Colin White Memorial Lecture 2011
I hope you will allow me to intrude upon your goodness as I give this, the first Colin White Memorial Lecture.
We used to pull each other's legs as to who had 'discovered' Nelson first! . . . . . . I was seven, Colin was nine. Yet as little boys and without really knowing why, we were attracted to the Hero because of the way he performed as a leader. I doubt whether either of us had come across the word leader and if we had, whether we would have understood what it meant. To a younger person the winning of great victories and dashing across the decks of enemy ships is the stuff of heroes and the compelling and romantic attraction. Yet as adults we knew that these are the end results and that something else lays under the surface that drives people to achieve them.
What is fascinating is that the Great Sailor helped to shape both of our lives. Colin's more obviously than mine. But it did mean we were close and so to have the profound honour of delivering this inaugural lecture is an emotional experience and one that has weighed heavily on my mind for months. It is both a celebration of a friend as well as a means of digging the foundations he was about to start for the study of leadership - and that means trying to put naval leadership into a wider context with a view to its relevance and to the future.
Dr Colin White was not an academic historian in the typical sense. His career environment was always the museum sector rather than the university campus. Yet he climbed to the top of the naval historical ladder through a range of experiences and talents that allowed him to bring the subject of naval history to a wide and more general audience and so won the affection and admiration of his peers.
He popularised the subject and Nelson in particular. It was Colin's good fortune to live during The Nelson Decade and as 'authority flows from the one who knows' it is fitting to apply the words of Abigail Adams to Thomas Jefferson in 1790, "These are times in which a genius would wish to live. Great necessities call forth great leaders.' Colin was the leader called forth for the Trafalgar bicentenary. He became the public face of the commemoration and together with his many books, articles and arduous lecture tour (over 100 in 2005 alone) brought Nelson, his achievements and fascinating personality to the public at large, so much so that Colin was dubbed by historian Andrew Roberts as "Nelson's representative on earth"! He received the Desmond Wettern Media Award of the Maritime Foundation as "the most visible spokesman of Britain's maritime interests in 2005".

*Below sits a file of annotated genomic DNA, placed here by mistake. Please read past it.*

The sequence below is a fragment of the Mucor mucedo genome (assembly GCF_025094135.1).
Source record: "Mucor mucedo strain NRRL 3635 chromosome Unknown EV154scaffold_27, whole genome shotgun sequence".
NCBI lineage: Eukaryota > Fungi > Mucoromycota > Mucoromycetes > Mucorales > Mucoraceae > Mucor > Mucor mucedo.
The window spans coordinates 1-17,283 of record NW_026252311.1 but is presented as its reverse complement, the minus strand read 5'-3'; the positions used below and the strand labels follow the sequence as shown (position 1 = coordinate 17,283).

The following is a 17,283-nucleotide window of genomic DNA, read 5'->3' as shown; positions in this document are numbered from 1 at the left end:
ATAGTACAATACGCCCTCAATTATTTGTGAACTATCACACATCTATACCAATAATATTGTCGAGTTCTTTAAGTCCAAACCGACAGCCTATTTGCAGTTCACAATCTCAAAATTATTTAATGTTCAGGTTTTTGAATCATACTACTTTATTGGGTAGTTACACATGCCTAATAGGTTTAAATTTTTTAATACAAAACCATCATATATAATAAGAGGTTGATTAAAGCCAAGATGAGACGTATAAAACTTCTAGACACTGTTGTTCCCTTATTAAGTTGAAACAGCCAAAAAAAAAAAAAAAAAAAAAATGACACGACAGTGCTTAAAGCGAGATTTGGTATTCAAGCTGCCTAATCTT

Many of us are fortunate to remember his lectures and two stand out for me: As ever they both began with him saying, 'Ladies and gentlemen, I want you to imagine…." One was his candle lit Immortal Memory at Newhouse where he captured the melancholy splendour of Nelson's state funeral. You could hear a pin drop. The other was his Great Cabin description here in the Lily McCarthy Gallery. For many of us it was his last performance. For that is what his talks and lectures were. He was a brilliant story-teller with a vivid ability to re-evoke the immediacy of Nelson and his age. He could fill a hall, and always said that they would come for Nelson. In reality they came for his Nelson.
He was comfortable with fellow enthusiasts as he was with royalty and he was always happy to share his research with others. He was particularly keen to enthuse young people and this gives us another clue as to where his interest in leadership was going. He envisaged himself developing a mentoring role.
We worked very closely together throughout the Nelson Decade and during the Trafalgar Festival/Trafalgar 200. It was a fruitful partnership and as his star ascended it revealed his sensitivity to the Nelson leadership style, for he wrote to me along the lines Nelson had written to Collingwood, before Trafalgar, emphasising that, ''No man has more confidence in another man than I have in you" and "my dear Peter, it is to place you perfectly at ease respecting my intentions, and to give full scope to your judgement for carrying them into effect', concluding that he didn't want any little jealousies to come between us. Even though he could be short-fused at times, they never did.